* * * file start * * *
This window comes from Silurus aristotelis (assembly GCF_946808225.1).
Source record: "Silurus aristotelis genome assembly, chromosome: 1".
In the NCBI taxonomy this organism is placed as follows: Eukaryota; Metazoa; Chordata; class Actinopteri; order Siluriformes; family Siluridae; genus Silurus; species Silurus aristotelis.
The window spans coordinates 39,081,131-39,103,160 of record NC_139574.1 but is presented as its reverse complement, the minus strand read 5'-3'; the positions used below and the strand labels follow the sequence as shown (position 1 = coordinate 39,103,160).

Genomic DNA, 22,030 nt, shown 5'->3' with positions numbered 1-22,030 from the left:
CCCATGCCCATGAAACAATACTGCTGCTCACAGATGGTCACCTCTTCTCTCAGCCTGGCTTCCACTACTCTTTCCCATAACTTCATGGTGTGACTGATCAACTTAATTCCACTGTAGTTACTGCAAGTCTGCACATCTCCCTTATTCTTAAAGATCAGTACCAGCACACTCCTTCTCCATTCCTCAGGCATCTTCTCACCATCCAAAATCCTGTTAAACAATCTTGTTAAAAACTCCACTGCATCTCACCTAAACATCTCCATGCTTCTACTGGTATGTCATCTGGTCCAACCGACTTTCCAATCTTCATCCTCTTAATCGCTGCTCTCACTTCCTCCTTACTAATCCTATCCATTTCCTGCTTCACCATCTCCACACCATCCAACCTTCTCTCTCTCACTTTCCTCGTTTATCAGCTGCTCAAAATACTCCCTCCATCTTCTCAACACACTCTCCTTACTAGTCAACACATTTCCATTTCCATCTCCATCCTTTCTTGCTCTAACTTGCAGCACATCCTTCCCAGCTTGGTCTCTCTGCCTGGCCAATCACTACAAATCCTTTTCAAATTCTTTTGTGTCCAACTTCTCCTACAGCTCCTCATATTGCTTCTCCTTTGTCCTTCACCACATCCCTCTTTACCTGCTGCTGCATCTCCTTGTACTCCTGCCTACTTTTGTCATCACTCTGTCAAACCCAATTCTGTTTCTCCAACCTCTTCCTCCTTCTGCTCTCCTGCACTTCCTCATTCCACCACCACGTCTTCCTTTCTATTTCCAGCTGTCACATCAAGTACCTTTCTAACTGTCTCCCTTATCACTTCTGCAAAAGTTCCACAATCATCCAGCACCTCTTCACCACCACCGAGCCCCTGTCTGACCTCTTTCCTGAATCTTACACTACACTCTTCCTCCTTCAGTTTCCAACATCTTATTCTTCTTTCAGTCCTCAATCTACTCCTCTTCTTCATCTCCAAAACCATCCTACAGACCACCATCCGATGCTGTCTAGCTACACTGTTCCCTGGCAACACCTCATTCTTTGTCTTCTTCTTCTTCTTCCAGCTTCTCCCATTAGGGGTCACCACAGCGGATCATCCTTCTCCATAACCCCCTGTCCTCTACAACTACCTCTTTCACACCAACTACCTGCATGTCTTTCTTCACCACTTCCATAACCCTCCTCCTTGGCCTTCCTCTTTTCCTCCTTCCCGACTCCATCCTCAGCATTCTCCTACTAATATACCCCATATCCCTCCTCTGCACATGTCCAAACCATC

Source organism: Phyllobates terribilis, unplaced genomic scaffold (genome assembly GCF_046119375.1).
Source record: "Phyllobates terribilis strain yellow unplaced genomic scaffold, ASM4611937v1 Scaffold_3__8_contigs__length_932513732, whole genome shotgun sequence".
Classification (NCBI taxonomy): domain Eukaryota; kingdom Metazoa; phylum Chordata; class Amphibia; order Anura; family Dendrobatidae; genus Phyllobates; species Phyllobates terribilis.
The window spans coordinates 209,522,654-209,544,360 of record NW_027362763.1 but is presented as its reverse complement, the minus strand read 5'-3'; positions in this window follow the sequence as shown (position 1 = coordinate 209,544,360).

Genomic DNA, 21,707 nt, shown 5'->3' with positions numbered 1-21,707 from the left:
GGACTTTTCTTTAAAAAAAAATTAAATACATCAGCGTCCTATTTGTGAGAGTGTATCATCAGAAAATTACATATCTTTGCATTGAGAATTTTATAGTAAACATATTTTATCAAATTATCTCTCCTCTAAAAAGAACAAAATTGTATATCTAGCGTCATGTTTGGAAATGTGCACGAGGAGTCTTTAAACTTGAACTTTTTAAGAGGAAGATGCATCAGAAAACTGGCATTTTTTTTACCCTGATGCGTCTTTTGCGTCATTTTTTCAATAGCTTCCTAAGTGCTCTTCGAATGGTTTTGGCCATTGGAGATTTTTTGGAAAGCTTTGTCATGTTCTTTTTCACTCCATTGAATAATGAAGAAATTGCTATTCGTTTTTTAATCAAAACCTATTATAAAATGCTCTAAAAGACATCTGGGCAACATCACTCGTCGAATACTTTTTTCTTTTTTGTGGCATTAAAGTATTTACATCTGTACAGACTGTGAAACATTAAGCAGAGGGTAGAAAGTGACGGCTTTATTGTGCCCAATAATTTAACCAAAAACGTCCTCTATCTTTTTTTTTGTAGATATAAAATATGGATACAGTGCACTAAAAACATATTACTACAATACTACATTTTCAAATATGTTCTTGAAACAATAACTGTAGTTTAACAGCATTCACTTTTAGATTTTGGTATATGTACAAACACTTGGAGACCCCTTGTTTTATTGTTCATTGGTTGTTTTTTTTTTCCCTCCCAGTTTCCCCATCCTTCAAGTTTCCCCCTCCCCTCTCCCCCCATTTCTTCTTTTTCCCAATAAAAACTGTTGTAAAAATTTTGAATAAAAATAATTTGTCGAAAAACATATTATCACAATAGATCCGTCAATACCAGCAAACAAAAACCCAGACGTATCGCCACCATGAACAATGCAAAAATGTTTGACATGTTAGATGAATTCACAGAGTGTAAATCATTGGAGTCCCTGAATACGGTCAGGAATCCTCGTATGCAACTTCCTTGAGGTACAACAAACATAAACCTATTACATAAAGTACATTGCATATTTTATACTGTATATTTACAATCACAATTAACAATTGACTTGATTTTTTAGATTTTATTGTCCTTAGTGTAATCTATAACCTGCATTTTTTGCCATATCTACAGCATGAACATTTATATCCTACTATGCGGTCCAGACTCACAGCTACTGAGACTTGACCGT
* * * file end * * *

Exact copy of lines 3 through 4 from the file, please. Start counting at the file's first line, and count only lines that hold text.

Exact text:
In the NCBI taxonomy this organism is placed as follows: Eukaryota; Metazoa; Chordata; class Actinopteri; order Siluriformes; family Siluridae; genus Silurus; species Silurus aristotelis.
The window spans coordinates 39,081,131-39,103,160 of record NC_139574.1 but is presented as its reverse complement, the minus strand read 5'-3'; the positions used below and the strand labels follow the sequence as shown (position 1 = coordinate 39,103,160).